There are a lot of benefits to buying commercial property as an asset class. Investing in commercial property, either buildings or land used for business activities, can generate a profit, either from capital gain or rental income. It can also be a good way to diversify risk in your portfolio as commercial property values aren’t generally as affected by what’s happening in the stock market.
Here we’ll list some different types of commercial investment property and the advantages of owning it, as well as look at how commercial property is valued, and what to expect with leases and selling.
Types of Commercial Property
Commercial property is commonly divided into the following asset classes (Class E being the most popular) :
- Office Buildings (Office building and services offices) – Class E
- Industrial (industrial, business parks, warehouses, self-storage, logistic & distribution centres) – Class E – B2
- Retail (shops and shopping centres) – Class E
- Leisure (restaurants, public houses, hotels, cafés and sports facilities) – Class E – C1
- Healthcare (medical centres, hospitals & care homes) – Class E – C3
- Residential blocks [student accommodation & PRS) – Class C2
- Land (to be developed) – Any of the above
What to Expect When Investing in Commercial Property
When buying a commercial investment property, as an investor, you can typically expect regular, predictable and stable income from tenants. You can increase your income with rent reviews every 5 years to reflect the market, increase occupancy levels to bring in more rent and later on put the commercial property up for sale and ask a higher price for when you bought it, netting you capital gains.
With some commercial properties you may need to pay VAT, so investors will need to factor in an additional 20% on top of the purchase price.
Commercial property is valued by its annual rental yield, i.e. the value of the rent you can expect to receive from your property in a year. Rental yield is calculated by dividing your net rental income by the value of the property. For example, if a property is worth £300,000 and you receive a net rental income of £15,000 your rental yield is:
- £15,000 / £300,000 = .05 or 5% per year
Other considerations taken into account when valuing a commercial property include:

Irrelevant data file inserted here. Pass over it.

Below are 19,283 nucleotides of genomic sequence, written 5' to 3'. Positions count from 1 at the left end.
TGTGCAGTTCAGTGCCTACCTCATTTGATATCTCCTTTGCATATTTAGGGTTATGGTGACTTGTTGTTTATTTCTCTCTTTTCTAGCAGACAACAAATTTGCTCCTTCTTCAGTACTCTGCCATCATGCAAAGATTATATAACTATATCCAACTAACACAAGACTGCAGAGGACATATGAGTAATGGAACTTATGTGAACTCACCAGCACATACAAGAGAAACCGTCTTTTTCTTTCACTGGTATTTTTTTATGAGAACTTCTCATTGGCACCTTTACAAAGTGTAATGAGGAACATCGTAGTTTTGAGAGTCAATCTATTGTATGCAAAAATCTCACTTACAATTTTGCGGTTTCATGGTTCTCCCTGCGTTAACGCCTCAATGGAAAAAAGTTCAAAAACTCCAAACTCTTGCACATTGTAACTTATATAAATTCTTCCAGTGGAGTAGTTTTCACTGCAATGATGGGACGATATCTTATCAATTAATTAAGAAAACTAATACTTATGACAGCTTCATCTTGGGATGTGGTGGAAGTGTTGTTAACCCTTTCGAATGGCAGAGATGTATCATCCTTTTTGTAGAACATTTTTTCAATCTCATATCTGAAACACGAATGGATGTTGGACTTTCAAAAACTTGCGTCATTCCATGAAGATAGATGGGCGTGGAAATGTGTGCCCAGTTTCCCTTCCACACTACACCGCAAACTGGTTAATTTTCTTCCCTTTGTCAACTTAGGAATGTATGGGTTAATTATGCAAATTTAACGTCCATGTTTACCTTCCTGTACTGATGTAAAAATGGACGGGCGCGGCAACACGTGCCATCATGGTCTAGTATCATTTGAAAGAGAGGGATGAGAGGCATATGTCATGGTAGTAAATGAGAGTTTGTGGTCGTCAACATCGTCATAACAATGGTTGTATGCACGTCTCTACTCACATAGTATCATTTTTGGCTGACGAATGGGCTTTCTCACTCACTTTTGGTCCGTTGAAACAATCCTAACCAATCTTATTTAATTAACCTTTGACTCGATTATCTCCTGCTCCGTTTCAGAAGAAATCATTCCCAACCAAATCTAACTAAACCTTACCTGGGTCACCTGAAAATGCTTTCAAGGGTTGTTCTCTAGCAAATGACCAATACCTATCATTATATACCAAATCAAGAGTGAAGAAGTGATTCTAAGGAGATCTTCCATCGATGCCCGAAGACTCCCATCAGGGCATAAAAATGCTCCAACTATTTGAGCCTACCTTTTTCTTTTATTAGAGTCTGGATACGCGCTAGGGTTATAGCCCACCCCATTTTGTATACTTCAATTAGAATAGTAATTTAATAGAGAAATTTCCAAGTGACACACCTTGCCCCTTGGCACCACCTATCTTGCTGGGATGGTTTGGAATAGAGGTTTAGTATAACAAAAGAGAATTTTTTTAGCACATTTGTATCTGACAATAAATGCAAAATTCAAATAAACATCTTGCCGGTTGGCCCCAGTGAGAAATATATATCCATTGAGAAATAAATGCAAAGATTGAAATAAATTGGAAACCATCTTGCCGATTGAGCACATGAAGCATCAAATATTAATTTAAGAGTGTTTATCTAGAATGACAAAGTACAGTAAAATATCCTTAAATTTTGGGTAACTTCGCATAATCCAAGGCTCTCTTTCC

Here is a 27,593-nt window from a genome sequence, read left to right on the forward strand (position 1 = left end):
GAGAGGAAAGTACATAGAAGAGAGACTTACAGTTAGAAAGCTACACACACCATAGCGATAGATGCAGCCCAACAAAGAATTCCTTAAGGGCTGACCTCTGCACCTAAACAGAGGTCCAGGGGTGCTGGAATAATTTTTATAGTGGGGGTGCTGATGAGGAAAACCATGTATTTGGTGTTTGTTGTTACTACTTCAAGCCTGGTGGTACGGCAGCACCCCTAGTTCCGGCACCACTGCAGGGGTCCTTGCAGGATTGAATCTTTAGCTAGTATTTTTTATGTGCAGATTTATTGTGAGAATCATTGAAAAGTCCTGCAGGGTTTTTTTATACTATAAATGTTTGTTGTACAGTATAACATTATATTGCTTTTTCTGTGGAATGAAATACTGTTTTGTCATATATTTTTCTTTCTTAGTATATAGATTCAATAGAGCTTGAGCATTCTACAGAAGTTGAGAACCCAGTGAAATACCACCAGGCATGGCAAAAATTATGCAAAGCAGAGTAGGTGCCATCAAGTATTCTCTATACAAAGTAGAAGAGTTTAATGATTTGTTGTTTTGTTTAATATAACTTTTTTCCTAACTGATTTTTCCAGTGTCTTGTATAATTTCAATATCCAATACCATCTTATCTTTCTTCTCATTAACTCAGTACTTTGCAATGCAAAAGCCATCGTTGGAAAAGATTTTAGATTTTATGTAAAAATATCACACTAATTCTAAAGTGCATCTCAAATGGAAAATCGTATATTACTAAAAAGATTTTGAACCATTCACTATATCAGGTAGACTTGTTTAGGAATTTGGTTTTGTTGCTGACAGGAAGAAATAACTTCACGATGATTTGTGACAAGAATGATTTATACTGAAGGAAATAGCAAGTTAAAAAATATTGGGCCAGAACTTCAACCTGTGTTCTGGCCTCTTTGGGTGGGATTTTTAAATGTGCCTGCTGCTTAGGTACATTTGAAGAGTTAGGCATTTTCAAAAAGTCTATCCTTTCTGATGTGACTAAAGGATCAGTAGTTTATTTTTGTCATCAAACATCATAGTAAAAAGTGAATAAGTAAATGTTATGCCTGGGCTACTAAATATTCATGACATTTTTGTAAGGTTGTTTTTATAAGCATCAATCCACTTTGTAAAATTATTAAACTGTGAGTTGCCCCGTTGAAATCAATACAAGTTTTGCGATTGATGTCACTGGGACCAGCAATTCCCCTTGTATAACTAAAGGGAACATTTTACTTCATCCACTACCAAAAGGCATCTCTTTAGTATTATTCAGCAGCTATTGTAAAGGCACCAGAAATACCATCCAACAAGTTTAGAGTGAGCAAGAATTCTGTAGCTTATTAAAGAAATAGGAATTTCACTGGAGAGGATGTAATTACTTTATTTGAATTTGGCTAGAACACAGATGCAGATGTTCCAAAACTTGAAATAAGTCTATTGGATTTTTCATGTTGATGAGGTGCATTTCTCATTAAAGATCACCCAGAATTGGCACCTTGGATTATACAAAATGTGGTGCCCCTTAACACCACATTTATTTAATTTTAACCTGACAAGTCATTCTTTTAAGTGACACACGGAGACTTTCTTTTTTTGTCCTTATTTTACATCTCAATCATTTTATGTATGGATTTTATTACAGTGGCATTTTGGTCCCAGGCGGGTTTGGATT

- when the rent is paid
- how long the lease is for and
- the quality of the business paying the rent.
Commercial property leases tend to run for longer terms than residential leases. The minimum lease usually starts at 5 years and can run up to 25 years or more. But most leases, even long term ones, will include break clauses that let tenants and landlords terminate the lease before the lease term ends. For instance, a business’s needs may change requiring them to move to a different location. A landlord may want to change the planning use of the building for a tenant of better quality that pays a higher rental.
Under a (Full Repairing and Insuring) Lease, the most common lease agreement, the tenant takes care of repairs, building insurance and business rates. When vacating, tenants have to leave the building as they found it or pay the landlord costs for any modifications or damage. If the landlord can’t find another tenant straight away they are liable for business rates.
A commercial property can be put up for sale with a current tenant / tenants. This is good for potential investors as they can calculate expected income over a specific time frame, and feel confident about earning income immediately.
Commercial property can be a very lucrative asset to own and provides investors with a long term stable source of income, as well as the opportunity to achieve increased capital gains. If you’re looking to acquire a commercial investment property or you would like to list your commercial investment property for sale, give our expert commercial estate agents a call on 020 8800 4321.
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